and you don't really have to guess anymore what it is.
You may also have open posts
if your basement isn't finished.
These teleposts sit underneath and support the structure.
Underneath here, you'll find that there is a footing
that's supporting the weight of that structure,
that's holding it up.
So you can't just put teleposts anywhere.
You need to actually pour
a foundational support underneath these teleposts.
The third telepost is actually hidden inside that wall.
So that might actually happen in your house
where you're looking for the teleposts
and you can't find them.
Typically, a good home-builder will hide those posts
either next to stairs or in walls
so that they don't stick out like a sore thumb.
So we found our beam, and we're lookin' right at it here.
We can see the joists right above here.
So maybe you might have to cut open to see,
but here it is.
So we know which way our joists run.
Now we're gonna measure how far we are
from one wall or the other so that when we go upstairs,
we can figure out where the beam is right underneath us.
So I'm gonna measure from the outside of this beam
all the way to my exterior wall.
So that when we go upstairs,
we can take the exterior wall upstairs, measure back,
and we'll know what the exact position of our beam.
Okay so we've come back upstairs
and we look at our exterior wall.
This is the one that we measured from.
We're gonna take that measurement from the basement
and stretch it all the way back over here
and we'll find that the beam is directly below this wall.
That means that this wall is structural, or load-bearing.
We might be confused because this wall runs the same way
and the joists run this way, perpendicular to it.
See, you might think that that would be structural,
but it's not.
Okay, so let's say that you got a little ahead of yourself
and you ripped the drywall off of a wall
that you wanted to rip out.
Somebody said hey is that structural or not?
Your drywall above--
The easiest way for you to figure out which way
the joists are running is to rip that drywall off.
If you don't want to cut a hole, you can use a stud-finder.
If you don't want to use a stud-finder,
you may actually be able to just press on the drywall
and see if you can get any of the screws to pop out.
That'll show you kinda where the joists run.
A third way to find out is actually
to go down to the city archive.
Now, every city's different.
Every town is different.
I don't actually know where your plans for your house are.
Starting about a century ago,
we started registering house plans with cities.
Your plans may actually be in the city archive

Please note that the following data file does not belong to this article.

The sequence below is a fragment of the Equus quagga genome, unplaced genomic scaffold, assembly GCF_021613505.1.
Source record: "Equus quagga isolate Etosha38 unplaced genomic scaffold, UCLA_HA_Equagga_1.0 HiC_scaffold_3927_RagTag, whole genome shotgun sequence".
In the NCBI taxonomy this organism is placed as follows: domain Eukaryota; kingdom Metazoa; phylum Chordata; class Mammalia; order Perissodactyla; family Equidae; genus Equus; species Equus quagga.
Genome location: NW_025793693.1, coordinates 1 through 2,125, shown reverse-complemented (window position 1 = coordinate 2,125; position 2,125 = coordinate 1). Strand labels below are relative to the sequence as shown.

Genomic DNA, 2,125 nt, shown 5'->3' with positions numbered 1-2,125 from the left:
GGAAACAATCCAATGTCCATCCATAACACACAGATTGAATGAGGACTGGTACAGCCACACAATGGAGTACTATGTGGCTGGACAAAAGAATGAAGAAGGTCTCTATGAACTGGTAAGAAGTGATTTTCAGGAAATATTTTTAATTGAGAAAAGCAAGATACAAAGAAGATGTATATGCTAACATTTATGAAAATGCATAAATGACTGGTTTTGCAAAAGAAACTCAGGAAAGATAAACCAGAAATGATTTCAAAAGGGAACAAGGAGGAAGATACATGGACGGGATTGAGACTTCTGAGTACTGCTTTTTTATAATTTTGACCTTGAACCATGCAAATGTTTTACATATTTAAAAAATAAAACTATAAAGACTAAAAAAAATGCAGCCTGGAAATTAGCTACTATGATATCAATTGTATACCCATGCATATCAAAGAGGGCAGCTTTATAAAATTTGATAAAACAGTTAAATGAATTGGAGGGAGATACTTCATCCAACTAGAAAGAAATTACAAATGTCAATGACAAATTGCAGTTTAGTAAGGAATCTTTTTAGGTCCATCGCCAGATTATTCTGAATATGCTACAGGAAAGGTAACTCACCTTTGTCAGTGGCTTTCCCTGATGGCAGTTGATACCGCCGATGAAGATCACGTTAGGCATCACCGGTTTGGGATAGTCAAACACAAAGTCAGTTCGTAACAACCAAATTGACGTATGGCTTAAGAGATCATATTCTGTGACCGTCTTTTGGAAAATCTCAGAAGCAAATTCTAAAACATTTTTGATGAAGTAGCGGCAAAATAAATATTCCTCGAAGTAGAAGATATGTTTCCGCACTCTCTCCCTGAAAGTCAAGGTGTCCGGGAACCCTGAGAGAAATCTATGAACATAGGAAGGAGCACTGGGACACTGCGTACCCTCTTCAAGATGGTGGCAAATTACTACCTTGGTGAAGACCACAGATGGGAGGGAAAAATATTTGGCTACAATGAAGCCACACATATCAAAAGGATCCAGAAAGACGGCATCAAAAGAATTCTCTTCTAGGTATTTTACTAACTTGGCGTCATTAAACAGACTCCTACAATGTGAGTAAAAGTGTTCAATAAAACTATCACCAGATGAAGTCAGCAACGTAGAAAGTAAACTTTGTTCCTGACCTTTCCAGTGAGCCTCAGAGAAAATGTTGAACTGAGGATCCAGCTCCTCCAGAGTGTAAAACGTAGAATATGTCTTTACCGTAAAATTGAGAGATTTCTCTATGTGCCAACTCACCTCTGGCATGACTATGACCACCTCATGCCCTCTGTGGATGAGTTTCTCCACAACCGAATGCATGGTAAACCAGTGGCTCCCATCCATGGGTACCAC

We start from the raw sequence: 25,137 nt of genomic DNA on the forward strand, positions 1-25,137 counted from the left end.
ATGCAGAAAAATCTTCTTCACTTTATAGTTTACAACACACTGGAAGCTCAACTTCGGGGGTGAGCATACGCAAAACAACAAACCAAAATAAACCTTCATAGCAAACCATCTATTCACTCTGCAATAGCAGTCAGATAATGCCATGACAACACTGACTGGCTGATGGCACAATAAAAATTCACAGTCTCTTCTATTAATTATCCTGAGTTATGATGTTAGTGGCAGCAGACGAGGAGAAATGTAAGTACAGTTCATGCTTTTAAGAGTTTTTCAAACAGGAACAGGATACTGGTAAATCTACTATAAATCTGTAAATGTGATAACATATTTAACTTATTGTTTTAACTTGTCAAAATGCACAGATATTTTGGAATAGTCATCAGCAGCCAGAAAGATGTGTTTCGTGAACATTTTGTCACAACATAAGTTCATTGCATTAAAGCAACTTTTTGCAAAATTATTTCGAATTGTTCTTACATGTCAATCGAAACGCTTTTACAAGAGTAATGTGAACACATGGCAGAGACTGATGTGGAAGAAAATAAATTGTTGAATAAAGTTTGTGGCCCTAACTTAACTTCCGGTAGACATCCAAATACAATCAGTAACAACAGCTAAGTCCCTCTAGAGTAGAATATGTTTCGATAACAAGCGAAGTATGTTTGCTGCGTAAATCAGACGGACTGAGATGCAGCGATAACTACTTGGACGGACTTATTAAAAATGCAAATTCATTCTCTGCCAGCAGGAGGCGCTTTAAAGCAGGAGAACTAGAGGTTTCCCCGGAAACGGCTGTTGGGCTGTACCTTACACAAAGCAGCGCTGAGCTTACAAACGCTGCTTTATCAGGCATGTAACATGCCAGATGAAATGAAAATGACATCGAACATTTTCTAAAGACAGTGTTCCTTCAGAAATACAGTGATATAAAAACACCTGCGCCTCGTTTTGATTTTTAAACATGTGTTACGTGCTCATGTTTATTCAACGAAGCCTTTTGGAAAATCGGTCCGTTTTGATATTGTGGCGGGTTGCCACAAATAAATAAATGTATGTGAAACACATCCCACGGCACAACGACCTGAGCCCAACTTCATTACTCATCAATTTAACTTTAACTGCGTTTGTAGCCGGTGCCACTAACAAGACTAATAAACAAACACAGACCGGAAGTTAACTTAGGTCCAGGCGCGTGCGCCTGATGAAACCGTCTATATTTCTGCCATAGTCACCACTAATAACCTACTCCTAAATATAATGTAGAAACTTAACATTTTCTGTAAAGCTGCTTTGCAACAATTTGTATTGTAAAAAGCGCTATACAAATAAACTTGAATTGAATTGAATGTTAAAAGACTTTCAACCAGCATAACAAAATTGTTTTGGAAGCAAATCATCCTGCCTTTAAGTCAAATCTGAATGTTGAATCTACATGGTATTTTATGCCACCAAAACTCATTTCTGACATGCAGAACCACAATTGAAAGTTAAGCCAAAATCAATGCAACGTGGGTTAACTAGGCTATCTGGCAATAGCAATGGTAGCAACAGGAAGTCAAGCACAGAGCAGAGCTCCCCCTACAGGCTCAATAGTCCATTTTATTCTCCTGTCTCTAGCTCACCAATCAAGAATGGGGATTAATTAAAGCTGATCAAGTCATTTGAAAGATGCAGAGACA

that you can get a copy of.
Or maybe you called a builder, and it was a track home,
and they can provide a plan for you.
On those plans it'll say exactly which way the joists run.
And now I'm gonna show you exactly what it looks like
when you take out a structural wall
and what you have to replace it with.
So we have this nice, open-concept dining room now.
When we first bought the house,
there was a wall all the way across here.
That beam that you saw downstairs
is actually underneath my feet.
We wanted to take this wall out.
What we had to do, was we needed an engineer
to design us a beam that would hold the weight
of that structural wall.
So this beam is actually holding up everything above it
and this is two stories and a roof system above
so it had to be pretty big.
And it spans about 20 feet.
So that's why we have this four-ply LBL beam.
Now, one thing you'll notice,
when you do take out the wall,
and you put the beam up, there's two points
that actually hold the load.
One is on that side, and one is on this side.
These beams are gonna hold the entire weight of that load.
That's why we load them up, hammer them together,
and create this super strong post
that's underneath the beam.
So you can see we have this beautiful
open-concept dining room behind us now,
and now you know how to figure out if a wall is load-bearing
or non-load-bearing so that you can take out a wall
and also have that open-concept house
that you always wanted.
If you found this video helpful, make sure to like, comment,
or share it with someone that you know needs it.
For more information, go to my website at EmmettLeoHomes.com
where you can find pictures of our luxury projects
as well as download our luxury home planning guide.
Thanks for watching.